“As long as the siege exists we will come again until it is removed”

“We have to win the hearts and the minds of the ordinary people because they are the ones that really can push the politicians,” Feiler underlines.

Until now the ship has been welcomed by European cities on its way towards Gaza, and people have shown great interest in the events and information sharing in favor of a better situation in Gaza and in Palestine in general.

The steadfastness is clear from both the supporters and the activists and as Feiler explains, “As long as the siege exists we will come again and again until it is removed.”

Israel National News has announced that the Foreign Ministry has not changed Israel’s policy on the blockade, and the ship will not be allowed to approach Gaza.

This brings up the question of whether the crew have prepared themselves for the Israeli threats and hindrances that are likely to become a reality the closer they get to Gaza.

Mikael Löfgren, the media coordinator for the Ship to Gaza has affirmed that the passengers have received the appropriate training.

“The crew has done non violence exercises, instructed by experienced trainers,” Lofgren said. “We have practiced maximum transparency and openness during the travel, in order to let everyone – the public, the authorities, the media, and the Israeli government – with their own eyes see that we are only bringing humanitarian goods.”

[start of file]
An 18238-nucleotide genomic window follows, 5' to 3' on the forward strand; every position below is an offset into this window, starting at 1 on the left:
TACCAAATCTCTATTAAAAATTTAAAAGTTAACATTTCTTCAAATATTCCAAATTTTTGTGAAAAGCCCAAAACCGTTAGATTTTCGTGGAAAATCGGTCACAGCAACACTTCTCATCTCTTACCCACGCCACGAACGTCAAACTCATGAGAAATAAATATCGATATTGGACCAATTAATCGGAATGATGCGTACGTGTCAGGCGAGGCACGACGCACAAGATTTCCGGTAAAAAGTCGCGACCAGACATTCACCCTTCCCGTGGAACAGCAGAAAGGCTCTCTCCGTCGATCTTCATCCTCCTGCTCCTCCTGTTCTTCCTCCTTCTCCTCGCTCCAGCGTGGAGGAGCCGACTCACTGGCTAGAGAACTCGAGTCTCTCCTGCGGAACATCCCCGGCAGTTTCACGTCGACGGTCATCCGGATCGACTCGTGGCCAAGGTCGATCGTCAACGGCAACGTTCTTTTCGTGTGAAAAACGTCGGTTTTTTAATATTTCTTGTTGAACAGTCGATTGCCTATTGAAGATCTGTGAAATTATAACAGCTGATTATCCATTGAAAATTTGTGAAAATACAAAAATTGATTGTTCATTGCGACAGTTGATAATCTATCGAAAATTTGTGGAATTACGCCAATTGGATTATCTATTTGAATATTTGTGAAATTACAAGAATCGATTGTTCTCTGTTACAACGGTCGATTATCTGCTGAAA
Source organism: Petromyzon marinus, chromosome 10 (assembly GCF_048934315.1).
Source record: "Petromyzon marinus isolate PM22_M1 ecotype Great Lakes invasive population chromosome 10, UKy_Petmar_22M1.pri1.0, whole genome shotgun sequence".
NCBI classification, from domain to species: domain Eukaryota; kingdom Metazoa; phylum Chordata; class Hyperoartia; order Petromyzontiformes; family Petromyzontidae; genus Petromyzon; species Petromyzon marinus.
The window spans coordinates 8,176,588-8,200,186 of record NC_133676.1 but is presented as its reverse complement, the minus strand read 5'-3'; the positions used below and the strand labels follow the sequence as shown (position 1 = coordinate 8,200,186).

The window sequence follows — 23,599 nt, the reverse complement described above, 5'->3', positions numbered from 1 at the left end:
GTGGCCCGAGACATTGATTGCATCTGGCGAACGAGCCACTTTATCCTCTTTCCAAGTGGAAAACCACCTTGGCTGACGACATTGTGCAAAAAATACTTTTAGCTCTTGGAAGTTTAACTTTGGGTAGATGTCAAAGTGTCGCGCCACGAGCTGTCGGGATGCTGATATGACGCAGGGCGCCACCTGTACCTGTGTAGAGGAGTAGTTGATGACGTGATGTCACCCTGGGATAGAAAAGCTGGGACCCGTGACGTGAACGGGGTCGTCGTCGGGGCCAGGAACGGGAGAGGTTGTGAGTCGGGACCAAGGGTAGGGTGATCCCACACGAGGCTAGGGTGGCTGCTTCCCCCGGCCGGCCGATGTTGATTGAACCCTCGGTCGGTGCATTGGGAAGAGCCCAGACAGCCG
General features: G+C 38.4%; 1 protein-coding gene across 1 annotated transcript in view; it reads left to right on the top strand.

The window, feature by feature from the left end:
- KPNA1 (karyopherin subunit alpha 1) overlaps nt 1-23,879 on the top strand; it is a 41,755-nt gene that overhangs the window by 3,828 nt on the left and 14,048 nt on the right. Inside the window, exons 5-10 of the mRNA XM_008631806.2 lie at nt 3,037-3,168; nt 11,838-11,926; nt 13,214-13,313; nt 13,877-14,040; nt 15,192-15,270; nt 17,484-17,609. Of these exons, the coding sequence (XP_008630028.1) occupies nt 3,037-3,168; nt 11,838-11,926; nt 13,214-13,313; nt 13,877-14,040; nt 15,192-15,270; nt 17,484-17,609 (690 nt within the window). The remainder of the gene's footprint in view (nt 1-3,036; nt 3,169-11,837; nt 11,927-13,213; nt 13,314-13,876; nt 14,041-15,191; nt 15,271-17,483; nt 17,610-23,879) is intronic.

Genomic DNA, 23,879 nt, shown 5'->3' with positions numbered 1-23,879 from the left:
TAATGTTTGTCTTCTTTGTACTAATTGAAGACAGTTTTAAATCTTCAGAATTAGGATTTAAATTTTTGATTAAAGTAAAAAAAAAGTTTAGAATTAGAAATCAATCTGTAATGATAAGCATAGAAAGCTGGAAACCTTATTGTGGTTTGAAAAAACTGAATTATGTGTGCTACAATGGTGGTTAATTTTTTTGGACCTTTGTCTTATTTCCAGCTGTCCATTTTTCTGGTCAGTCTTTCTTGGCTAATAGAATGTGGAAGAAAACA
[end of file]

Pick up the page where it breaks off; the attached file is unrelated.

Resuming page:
Dror Feiler anticipates that when the Estelle comes close to Gaza’s waters, Israel will most likely confront the ship and arrest the passengers. However, Feiler is determined to pass on the message they have to the people of Gaza.

“You are not alone, and we have a humanitarian cargo for you. Our methods are solidarity and non-violence and we hope that the Israelis will respect this – if not, we hope that the European countries will stand together, and make Israel understand our mission.”

For more information on the Estelle’s journey to Gaza click here.